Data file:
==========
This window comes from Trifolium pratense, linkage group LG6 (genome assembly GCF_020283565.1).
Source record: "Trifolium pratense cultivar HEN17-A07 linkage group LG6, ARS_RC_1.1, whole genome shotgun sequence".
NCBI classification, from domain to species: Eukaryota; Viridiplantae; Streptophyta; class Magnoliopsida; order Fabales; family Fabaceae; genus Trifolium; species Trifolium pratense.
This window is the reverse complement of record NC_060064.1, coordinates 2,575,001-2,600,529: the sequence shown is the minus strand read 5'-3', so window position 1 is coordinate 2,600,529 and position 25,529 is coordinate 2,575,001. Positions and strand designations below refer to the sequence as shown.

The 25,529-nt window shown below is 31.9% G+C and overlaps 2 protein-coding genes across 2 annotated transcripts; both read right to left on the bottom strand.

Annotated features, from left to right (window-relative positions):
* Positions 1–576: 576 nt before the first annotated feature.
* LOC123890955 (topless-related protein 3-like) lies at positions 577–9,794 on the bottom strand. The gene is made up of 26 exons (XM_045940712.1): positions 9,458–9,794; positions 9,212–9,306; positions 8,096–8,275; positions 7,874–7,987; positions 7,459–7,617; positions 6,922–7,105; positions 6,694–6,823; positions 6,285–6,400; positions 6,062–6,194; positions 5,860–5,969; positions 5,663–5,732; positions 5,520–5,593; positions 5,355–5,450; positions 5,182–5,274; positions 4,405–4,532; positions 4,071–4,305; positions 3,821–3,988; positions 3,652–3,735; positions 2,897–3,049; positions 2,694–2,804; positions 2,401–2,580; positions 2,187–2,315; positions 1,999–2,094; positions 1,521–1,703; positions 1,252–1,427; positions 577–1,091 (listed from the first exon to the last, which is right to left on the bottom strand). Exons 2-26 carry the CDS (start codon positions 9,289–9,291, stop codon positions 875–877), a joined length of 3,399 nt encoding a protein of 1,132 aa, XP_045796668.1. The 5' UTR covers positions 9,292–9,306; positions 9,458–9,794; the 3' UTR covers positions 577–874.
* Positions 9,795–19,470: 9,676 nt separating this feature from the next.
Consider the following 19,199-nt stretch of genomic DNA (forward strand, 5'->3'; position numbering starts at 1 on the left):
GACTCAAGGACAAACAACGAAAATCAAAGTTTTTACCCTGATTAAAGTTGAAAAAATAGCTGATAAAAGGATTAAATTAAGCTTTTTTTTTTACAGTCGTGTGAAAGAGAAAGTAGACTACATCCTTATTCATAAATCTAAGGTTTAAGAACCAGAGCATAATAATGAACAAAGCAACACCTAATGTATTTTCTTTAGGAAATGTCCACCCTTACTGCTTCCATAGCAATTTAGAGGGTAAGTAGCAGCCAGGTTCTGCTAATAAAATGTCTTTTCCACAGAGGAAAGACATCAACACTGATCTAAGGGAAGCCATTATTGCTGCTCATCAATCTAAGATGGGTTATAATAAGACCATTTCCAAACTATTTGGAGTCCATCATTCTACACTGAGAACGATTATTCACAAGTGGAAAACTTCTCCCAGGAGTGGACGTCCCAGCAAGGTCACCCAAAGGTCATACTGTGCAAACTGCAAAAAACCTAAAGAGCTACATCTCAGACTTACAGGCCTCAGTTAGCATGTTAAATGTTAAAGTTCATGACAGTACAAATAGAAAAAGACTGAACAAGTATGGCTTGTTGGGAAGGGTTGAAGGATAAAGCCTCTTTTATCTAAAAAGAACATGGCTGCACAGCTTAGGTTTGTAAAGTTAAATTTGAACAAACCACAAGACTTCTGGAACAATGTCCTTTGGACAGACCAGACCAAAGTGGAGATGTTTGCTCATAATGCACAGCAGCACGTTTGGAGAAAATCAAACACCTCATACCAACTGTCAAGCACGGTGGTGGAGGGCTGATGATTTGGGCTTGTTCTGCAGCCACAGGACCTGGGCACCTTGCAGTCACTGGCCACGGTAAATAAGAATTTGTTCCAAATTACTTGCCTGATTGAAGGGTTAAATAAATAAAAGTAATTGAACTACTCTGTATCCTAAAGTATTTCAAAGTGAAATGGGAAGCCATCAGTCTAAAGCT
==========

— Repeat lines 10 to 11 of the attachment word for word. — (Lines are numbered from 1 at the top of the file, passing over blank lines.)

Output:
Consider the following 19,199-nt stretch of genomic DNA (forward strand, 5'->3'; position numbering starts at 1 on the left):
GACTCAAGGACAAACAACGAAAATCAAAGTTTTTACCCTGATTAAAGTTGAAAAAATAGCTGATAAAAGGATTAAATTAAGCTTTTTTTTTTACAGTCGTGTGAAAGAGAAAGTAGACTACATCCTTATTCATAAATCTAAGGTTTAAGAACCAGAGCATAATAATGAACAAAGCAACACCTAATGTATTTTCTTTAGGAAATGTCCACCCTTACTGCTTCCATAGCAATTTAGAGGGTAAGTAGCAGCCAGGTTCTGCTAATAAAATGTCTTTTCCACAGAGGAAAGACATCAACACTGATCTAAGGGAAGCCATTATTGCTGCTCATCAATCTAAGATGGGTTATAATAAGACCATTTCCAAACTATTTGGAGTCCATCATTCTACACTGAGAACGATTATTCACAAGTGGAAAACTTCTCCCAGGAGTGGACGTCCCAGCAAGGTCACCCAAAGGTCATACTGTGCAAACTGCAAAAAACCTAAAGAGCTACATCTCAGACTTACAGGCCTCAGTTAGCATGTTAAATGTTAAAGTTCATGACAGTACAAATAGAAAAAGACTGAACAAGTATGGCTTGTTGGGAAGGGTTGAAGGATAAAGCCTCTTTTATCTAAAAAGAACATGGCTGCACAGCTTAGGTTTGTAAAGTTAAATTTGAACAAACCACAAGACTTCTGGAACAATGTCCTTTGGACAGACCAGACCAAAGTGGAGATGTTTGCTCATAATGCACAGCAGCACGTTTGGAGAAAATCAAACACCTCATACCAACTGTCAAGCACGGTGGTGGAGGGCTGATGATTTGGGCTTGTTCTGCAGCCACAGGACCTGGGCACCTTGCAGTCACTGGCCACGGTAAATAAGAATTTGTTCCAAATTACTTGCCTGATTGAAGGGTTAAATAAATAAAAGTAATTGAACTACTCTGTATCCTAAAGTATTTCAAAGTGAAATGGGAAGCCATCAGTCTAAAGCT